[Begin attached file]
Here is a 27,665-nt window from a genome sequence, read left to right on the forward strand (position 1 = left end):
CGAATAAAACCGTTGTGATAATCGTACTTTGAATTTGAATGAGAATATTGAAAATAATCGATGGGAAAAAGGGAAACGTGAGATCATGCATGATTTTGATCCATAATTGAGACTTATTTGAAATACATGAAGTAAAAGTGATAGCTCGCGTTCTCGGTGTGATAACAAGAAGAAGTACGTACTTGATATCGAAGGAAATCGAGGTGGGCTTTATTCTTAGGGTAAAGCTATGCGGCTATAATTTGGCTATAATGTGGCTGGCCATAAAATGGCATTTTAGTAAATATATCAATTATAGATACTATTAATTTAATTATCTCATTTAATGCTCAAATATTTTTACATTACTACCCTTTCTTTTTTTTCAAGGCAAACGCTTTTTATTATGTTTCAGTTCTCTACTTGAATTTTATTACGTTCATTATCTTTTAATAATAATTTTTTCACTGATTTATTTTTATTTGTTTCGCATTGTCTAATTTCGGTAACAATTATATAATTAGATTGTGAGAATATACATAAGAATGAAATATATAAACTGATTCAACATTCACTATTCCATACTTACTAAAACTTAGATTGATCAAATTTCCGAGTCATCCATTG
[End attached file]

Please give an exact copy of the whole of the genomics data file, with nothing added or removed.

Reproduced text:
Here is a 27,665-nt window from a genome sequence, read left to right on the forward strand (position 1 = left end):
CGAATAAAACCGTTGTGATAATCGTACTTTGAATTTGAATGAGAATATTGAAAATAATCGATGGGAAAAAGGGAAACGTGAGATCATGCATGATTTTGATCCATAATTGAGACTTATTTGAAATACATGAAGTAAAAGTGATAGCTCGCGTTCTCGGTGTGATAACAAGAAGAAGTACGTACTTGATATCGAAGGAAATCGAGGTGGGCTTTATTCTTAGGGTAAAGCTATGCGGCTATAATTTGGCTATAATGTGGCTGGCCATAAAATGGCATTTTAGTAAATATATCAATTATAGATACTATTAATTTAATTATCTCATTTAATGCTCAAATATTTTTACATTACTACCCTTTCTTTTTTTTCAAGGCAAACGCTTTTTATTATGTTTCAGTTCTCTACTTGAATTTTATTACGTTCATTATCTTTTAATAATAATTTTTTCACTGATTTATTTTTATTTGTTTCGCATTGTCTAATTTCGGTAACAATTATATAATTAGATTGTGAGAATATACATAAGAATGAAATATATAAACTGATTCAACATTCACTATTCCATACTTACTAAAACTTAGATTGATCAAATTTCCGAGTCATCCATTG